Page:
My oldest child is all Great Dane puppy. They are lovable, goofy, enthusiastic, and extremely tall for their age. Like most parents, I am constantly floored at just how fast these kids grow. How is it possible this giraffe-child was once that tiny baby curled up on my chest? I have two other children. The youngest is 2, so he monopolizes my lap. He's always crawling on me or hugging me or sitting right next to me. My middle child still needs a reassuring hug when she's hurt. She prefers falling asleep with my partner's arm as her pillow. My oldest — I'll call them Lucky for this article — is unsurprisingly more independent than their younger siblings. But at 9 years old, they still want to cuddle.
When Lucky, who's almost 9, wants a snuggle, I admit that sometimes I get annoyed; I'm touched out pretty much all the time. But recently I had that realization that I think most parents have over and over and over again: some day— maybe soon — Lucky won't want that snuggle. The days of having a child fit neatly over my heart, their chubby knees drawn up to their doughy middle, those are already gone for me. I'm not having any more babies. Occasionally I get to hold someone else's newborn, and it's always a sharp pang as I realize just how much I miss this.
I can't focus all my energy on missing the newborn days, because I still have small children. If I were to constantly think about how I'm going to miss these current iterations of my three favorite humans, I'd probably spend my days a blubbering mess. My kindergartener seems so grown-up to me now. But looking at my Lucky's kindergarten pictures, I'm struck at just how small and sweet they were. Their third-grade pictures are way more serious. My spouse and I joke that Lucky is already a little teenager. They dress like a hipster, they are too cool for smiling for pictures, they are suddenly into listening to Nirvana.
But despite all the pre-teenness, Lucky is still very sweet. They still prefer snuggling with someone in bed over sleeping alone. If they had their way, they'd spend every night right next to me. I know from years of occasionally sharing the bed with Lucky, that they'd soon monopolize the space. They'd put their face right near mine or bury their head in my hair. Lucky likes to curl up in a ball. I call them a little velociraptor, because when they sleep with me, they tend to stick their feet in the small of my back and no matter how recently they've trimmed their toenails, those things always feel like talons.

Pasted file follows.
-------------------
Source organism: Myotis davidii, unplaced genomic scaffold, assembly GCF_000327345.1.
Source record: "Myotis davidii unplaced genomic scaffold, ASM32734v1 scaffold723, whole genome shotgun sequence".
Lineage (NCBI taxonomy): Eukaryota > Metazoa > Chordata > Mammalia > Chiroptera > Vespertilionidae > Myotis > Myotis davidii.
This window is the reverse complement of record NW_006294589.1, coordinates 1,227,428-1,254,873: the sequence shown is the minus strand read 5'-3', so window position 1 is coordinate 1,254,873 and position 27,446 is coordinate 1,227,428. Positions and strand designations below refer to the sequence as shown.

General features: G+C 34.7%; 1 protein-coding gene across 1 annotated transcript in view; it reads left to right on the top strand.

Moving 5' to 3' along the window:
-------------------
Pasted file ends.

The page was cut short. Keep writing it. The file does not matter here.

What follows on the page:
I know a lot of parents would be surprised to hear that I let my giant 9-year-old sleep with me occasionally. I admit that I am a pretty big pushover. But then I think about how close puberty probably is, and how, pretty soon Lucky won't ask for company as they fall asleep. I know these hugs that are all lanky limbs and sharp edges, will probably be replaced with eyerolls.
These hugs, where Lucky's arms wrap all the way around my middle and overlap in back, are so precious to me right now. We don't fit together like we used to. Lucky can't just jump into my arms and lay their head on my shoulder. Even if I crouch for the hug, our heights just don't line up. We're in this in-between zone. But I know, soon, I'm going to see eye-to-eye with Lucky, and almost definitely, someday I'll be looking up to them.
I recently made the conscious decision to just soak it in. I am grateful every time I tell Lucky I love them, and they say it back. Even when I'm trying to put the 2-year-old to bed, if Lucky creeps into the room asking for a snuggle, I will pull back the covers and let them crawl in, at least for a little while.
I love all of Lucky's little pokey angles. I love these gangly little hugs. I wouldn't actually want to freeze time. I'm getting excited to meet the teenage version of Lucky. To meet the adult they'll become. I look forward to seeing eye-to-eye when we hug, but I also love our hugs now. When I remember, I try to take a mental snapshot to remember how it feels to be hugged and loved by 9-year-old Lucky. I wouldn't trade it for anything.
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